Sunday, 19 August 2012

Review: New Super Mario Bros. 2 (3DS)

"In [the Mushroom Kingdom], you gotta make the money first. Then when you get the money, you get the power. Then when you get the power, then you get the women."
- Tony Montana (Scarface, 1983; paraphrased)
New Super Mario Bros. 2 certainly takes a more serious and dramatic turn when it's viewed through the lens of Brian de Palma's ode to drug-fuelled, mid '80s, Cuban gangsters in Miami. It's still a Mario game as it's traditionally known. It's a side-scrolling platformer where goombas are flattened, blocks smashed, turtle shells hurled, and tricky platforms navigated by, what else, jumping. And the coins... so many coins.

Through the regular game or the Coin Rush mode, every time Mario (or Luigi) collects a coin it's added to a cumulative total. Everything seems to thrust the Mario Bros. toward Scrooge McDuck levels of greed. Gold switches activate fountains of coins, a "coin head" power-up dings with coins at every move, enemies can be turned into gold and stomped for coin bonuses, and clusters of coins will spring out of nowhere for a single reason: collection.
Frank Lopez: Lesson number one: Don't underestimate the other guy's greed!
Elvira Hancock: Lesson number two: Don't get high on your own supply.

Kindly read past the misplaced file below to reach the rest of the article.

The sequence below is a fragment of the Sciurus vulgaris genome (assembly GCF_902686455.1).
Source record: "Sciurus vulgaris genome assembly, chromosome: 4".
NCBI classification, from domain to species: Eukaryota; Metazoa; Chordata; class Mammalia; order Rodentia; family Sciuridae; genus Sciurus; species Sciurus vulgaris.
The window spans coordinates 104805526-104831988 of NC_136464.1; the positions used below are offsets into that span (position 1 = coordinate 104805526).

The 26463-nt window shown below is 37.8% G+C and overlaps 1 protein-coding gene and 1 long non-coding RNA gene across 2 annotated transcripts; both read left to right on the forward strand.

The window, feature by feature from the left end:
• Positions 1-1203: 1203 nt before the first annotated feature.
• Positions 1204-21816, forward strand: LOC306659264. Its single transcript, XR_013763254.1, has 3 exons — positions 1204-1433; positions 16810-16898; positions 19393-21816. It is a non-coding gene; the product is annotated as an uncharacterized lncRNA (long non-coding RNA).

- Scarface, 1983

Like the first New Super Mario Bros., there's the usual complement of growth and shrinking mushrooms, along with the old stand-bys like the fire flower and raccoon suit, that can also be put into "storage" on the touch screen for later use. You know, when you need a hit, even if you know you could stop any time you want. There's also the inclusion of the white raccoon suit if a player fails enough and frustration sets in; it makes Mario nigh invulnerable but it won't save Mario from bottomless pits.
"You wanna f*** with me? Okay. You wanna play rough? Okay. Say hello to my little friend!"
- Tony Montana (Scarface, 1983)
Some of the levels can be pretty tricky to complete, particularly if players want to nab every available Star Coin, but there's never any danger of seeing a "Game Over" screen. At the close of the game, I had more than 50 spare Marios available. That's not a surprise because there are 1-UP mushrooms everywhere and the level of coin collecting that is encouraged virtually guarantees a hefty stockpile of extra men at all times.

Thinking about it a little more, New Super Mario Bros. 2, could really be the occluded reality of Tony Montana as the neurons stop firing in his brain. It's his ultimate fantasy.

He topples Bowser once more to take his place at the top of the ladder of power, the landscape literally explodes with coins, and he has Princess Peach in his arms. Money, power, women. Who knew Mario could be so damn sinister?

- Aaron Simmer

The Good:
- Who doesn't love a great platformer?
- Much more twisted if you bring Scarface into the discussion
- Hardcore players will love collecting the Star Coins to access the "challenge" levels after the first run-through

The Bad:
- Subversive undertones of greed and misogyny
- Never run out of extra lives
- Not much has been changed or tweaked since the original

Score: 9.0 / 10